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Iowans react to Sweden's statements on Palestine

BY AARON WALKER | OCTOBER 07, 2014 5:00 AM

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The waxing and waning negotiations between Palestine and Israel were hindered last week when Sweden vowed future recognition of statehood for Palestine.

New Swedish Prime Minister Stefan Löfven, declared in his inaugural speech that Sweden would, eventually, recognize Palestine as a sovereign state.

It would be the first major European Union country to do so.

In response to the Löfven’s statements, Al Jazeera reported Monday, Israeli officials protested and expressed disappointment directed at the Swedish prime minister’s statements.

Nicholas Grossman, a University of Iowa lecturer on the Middle East, said the prime minister technically only stated he was prepared to recognize Palestinian statehood. 

“One thing that separates states from non-states is that they have international recognition,” Grossman said. “So the more they get, it is beneficial for them politically and worldwide. It’s a signal of additional support.”

Grossman said the negotiations between Israel and Palestine were “largely a farce” and will have little to no direct effect on peace talks.

“I don’t think that the negotiations were doing anything in particular, so this doesn’t really disrupt anything,” Grossman said.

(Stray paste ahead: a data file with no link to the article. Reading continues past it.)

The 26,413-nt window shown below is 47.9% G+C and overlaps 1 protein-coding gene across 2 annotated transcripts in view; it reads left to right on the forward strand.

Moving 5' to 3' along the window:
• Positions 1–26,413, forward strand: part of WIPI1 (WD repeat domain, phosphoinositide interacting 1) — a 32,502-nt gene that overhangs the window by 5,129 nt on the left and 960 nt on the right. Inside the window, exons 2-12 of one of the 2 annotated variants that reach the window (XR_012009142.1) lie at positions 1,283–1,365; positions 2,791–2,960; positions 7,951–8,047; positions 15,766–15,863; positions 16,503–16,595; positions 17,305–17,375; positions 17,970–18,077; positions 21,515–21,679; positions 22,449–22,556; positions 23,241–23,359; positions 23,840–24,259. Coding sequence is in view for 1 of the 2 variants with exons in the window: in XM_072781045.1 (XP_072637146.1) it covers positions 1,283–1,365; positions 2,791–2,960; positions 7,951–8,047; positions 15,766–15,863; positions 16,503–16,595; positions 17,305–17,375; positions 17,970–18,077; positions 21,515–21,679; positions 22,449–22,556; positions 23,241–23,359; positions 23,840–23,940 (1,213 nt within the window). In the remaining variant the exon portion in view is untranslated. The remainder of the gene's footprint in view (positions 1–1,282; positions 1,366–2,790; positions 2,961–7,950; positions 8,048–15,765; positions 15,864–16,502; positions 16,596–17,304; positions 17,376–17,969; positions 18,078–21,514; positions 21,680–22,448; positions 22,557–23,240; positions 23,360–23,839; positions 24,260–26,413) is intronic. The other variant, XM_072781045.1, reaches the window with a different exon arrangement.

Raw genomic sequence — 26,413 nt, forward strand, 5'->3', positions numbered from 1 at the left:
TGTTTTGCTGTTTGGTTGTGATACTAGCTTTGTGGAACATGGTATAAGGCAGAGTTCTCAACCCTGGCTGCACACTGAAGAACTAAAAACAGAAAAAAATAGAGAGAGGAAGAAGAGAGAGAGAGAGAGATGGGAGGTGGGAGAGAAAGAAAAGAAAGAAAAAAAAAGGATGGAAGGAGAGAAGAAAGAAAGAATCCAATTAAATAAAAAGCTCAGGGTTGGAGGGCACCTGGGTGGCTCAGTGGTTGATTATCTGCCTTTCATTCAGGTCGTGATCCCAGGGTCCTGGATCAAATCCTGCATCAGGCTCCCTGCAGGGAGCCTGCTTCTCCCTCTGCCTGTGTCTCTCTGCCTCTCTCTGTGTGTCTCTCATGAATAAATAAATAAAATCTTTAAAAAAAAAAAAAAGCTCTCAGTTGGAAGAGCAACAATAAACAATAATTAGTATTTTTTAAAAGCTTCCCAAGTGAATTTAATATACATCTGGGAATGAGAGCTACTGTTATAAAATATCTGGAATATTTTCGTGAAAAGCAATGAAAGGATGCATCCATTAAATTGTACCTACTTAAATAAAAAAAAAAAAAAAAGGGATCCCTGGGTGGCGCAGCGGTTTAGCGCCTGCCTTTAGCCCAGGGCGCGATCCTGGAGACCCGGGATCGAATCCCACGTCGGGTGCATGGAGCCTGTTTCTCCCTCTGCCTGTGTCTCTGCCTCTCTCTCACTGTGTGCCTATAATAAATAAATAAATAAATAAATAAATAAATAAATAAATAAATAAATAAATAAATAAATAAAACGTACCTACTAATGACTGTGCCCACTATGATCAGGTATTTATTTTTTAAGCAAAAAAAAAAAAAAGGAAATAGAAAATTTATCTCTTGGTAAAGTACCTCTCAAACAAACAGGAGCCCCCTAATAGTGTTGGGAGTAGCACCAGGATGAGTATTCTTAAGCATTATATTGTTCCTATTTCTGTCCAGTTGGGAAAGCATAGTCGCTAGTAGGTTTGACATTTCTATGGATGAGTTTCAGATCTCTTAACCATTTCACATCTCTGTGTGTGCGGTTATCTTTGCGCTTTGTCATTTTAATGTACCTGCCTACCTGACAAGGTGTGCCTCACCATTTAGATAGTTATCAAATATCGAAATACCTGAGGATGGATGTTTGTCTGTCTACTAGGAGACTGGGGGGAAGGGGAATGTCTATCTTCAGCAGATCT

He described the other methods in which Palestine could theoretically achieve statehood without productive negotiations.

“The Palestinian Authority has floated ideas about changing its strategy with Israel to basically going around Israel with other institutions, in particular, through the [United Nations],” Grossman said. “U.S. policy is that the Palestinian-Israeli conflict should be solved by Palestinians and Israelis through negotiations between the two, not forced upon them by outside actors.”

Gerald Sorokin, a former UI associate professor of international relations and current executive director of the Hillel House, said avoiding direct negotiations would do more harm than good.

“A unilateral move that has not been negotiated by the Israelis and the Palestinians but instead has been declared by the United Nations, would run headlong into that process,” Sorokin said. “It would push the process at best sideways and probably backwards.”

Despite gaining international recognition, he said the actions would simply put Israel on the defensive.

Sorokin said there would never be a deal in which both nations are thrilled.

“It’s a vote of approval for the Palestinian aspirations, which is fine,” Sorokin said. “There’s no reason for them not to stand up and support Palestinian aspirations, but it’s being done in such a way that it will not push the process forward.”

UI senior and Palestinian-American Leila Mustafa, the president of UI Students for Human Rights, said the Swedish prime minister’s statements were a big step in Palestine’s path to statehood. 

“I don’t think [Israel] retaliating against Palestine for nations recognizing them could be seen as good thing at all,” Mustafa said. “You can’t punish Palestine because other countries believe Palestine should be a state.”

UI graduate student Marina Johnson used a metaphor of her own to describe the situation in Israel.

“It’s like two friends sitting by a big pizza they want to eat. They don’t know who should eat which pieces, so they begin to discuss how to cut it and what the best way to divide it is,” Johnson said. “But the whole time, one person keeps eating pieces of the pizza. At this rate, by the time they’re done, there will be nothing left.”


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